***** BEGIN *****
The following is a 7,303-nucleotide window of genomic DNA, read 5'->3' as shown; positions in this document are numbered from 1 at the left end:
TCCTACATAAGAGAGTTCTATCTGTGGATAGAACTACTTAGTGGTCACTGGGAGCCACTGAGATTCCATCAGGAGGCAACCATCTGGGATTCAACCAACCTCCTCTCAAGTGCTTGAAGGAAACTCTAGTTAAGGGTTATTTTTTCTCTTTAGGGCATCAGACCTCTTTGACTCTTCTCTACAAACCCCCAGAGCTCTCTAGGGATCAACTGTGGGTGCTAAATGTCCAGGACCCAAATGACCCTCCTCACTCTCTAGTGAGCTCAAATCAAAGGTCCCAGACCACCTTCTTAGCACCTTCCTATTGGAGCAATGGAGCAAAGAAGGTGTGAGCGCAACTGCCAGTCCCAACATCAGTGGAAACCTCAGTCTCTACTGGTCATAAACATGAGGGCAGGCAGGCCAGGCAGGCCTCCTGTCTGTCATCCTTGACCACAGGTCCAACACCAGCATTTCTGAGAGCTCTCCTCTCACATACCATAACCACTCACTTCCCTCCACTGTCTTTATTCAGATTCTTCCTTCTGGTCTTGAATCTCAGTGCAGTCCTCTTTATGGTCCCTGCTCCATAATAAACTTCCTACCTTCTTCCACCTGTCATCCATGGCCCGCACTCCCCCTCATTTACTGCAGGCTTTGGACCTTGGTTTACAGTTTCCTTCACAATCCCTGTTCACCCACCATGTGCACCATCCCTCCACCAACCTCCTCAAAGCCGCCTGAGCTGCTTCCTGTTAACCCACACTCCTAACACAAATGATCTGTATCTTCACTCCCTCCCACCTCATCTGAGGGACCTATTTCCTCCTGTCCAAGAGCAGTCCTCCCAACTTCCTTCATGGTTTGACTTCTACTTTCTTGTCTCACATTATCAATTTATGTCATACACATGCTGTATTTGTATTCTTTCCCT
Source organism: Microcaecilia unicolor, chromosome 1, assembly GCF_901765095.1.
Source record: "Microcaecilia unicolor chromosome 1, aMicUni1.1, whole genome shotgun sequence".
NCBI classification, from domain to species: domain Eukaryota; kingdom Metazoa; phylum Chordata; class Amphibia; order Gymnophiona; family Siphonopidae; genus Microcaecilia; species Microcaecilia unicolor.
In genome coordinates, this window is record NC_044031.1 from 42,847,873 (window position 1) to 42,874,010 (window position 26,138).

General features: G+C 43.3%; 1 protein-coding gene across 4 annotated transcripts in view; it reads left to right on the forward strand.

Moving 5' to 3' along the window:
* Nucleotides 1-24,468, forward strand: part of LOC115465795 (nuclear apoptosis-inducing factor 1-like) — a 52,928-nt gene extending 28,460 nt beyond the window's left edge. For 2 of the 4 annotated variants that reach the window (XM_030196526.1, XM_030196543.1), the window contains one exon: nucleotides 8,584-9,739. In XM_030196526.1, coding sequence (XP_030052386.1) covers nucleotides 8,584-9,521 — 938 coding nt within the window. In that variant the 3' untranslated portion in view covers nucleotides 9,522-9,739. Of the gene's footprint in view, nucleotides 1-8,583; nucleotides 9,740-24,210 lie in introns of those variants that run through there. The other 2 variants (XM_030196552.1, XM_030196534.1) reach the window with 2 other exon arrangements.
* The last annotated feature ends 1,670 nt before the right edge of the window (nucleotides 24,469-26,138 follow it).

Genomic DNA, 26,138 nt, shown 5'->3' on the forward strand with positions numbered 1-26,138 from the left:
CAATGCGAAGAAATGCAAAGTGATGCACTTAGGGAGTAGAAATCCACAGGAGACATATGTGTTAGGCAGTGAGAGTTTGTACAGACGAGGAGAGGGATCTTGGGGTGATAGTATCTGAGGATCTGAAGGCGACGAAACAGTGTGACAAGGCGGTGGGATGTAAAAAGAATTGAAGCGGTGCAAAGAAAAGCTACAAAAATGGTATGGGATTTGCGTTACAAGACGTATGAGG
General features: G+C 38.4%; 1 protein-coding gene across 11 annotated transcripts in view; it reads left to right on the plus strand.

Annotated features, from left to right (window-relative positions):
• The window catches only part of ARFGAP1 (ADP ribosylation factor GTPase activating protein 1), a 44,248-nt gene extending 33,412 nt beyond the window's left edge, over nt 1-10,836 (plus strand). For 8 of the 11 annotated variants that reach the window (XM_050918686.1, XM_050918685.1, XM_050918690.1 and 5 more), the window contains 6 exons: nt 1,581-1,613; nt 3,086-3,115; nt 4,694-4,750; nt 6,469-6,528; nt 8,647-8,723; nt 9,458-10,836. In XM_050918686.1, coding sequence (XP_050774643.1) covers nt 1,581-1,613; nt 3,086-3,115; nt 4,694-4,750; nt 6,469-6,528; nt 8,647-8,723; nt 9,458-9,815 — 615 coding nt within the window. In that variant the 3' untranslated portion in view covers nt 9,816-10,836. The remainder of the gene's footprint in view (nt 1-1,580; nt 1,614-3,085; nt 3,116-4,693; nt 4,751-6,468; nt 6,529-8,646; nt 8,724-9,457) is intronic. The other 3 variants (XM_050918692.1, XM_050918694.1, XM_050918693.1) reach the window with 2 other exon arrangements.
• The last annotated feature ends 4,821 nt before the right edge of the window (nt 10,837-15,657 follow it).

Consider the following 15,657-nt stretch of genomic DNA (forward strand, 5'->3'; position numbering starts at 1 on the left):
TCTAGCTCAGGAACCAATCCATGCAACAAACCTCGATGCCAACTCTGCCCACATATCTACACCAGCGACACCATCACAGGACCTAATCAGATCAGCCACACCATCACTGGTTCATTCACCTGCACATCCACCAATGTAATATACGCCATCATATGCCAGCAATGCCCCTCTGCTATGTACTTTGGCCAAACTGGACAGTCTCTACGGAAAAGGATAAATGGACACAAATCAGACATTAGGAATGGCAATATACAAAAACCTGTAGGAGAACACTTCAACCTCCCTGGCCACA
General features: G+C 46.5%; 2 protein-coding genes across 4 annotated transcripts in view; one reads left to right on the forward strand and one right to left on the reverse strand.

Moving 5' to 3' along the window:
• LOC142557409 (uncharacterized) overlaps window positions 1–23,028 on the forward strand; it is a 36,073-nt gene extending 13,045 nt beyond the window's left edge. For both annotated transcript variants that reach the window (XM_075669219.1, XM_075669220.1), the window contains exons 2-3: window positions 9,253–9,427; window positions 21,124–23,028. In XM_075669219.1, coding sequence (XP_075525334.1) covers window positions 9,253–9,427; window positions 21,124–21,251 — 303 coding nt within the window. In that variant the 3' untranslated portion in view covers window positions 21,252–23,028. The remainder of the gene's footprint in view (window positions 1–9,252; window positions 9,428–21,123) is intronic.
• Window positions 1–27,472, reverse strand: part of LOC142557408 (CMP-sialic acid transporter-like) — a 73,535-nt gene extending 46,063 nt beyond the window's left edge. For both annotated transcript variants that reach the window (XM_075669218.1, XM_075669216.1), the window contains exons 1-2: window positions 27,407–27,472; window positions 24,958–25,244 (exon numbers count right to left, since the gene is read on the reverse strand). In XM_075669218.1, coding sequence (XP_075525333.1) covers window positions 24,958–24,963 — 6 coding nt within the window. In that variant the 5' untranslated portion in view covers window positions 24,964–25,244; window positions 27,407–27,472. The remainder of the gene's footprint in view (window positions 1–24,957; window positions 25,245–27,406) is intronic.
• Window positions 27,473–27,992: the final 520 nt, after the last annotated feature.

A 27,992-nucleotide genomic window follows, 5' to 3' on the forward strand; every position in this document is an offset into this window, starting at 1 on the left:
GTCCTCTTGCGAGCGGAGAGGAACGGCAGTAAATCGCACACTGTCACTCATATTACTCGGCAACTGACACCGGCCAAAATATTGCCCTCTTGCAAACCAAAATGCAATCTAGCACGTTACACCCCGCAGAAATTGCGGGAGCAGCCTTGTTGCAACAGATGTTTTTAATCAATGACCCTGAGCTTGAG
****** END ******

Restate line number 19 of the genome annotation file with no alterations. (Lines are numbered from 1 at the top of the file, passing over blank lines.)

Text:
General features: G+C 46.5%; 2 protein-coding genes across 4 annotated transcripts in view; one reads left to right on the forward strand and one right to left on the reverse strand.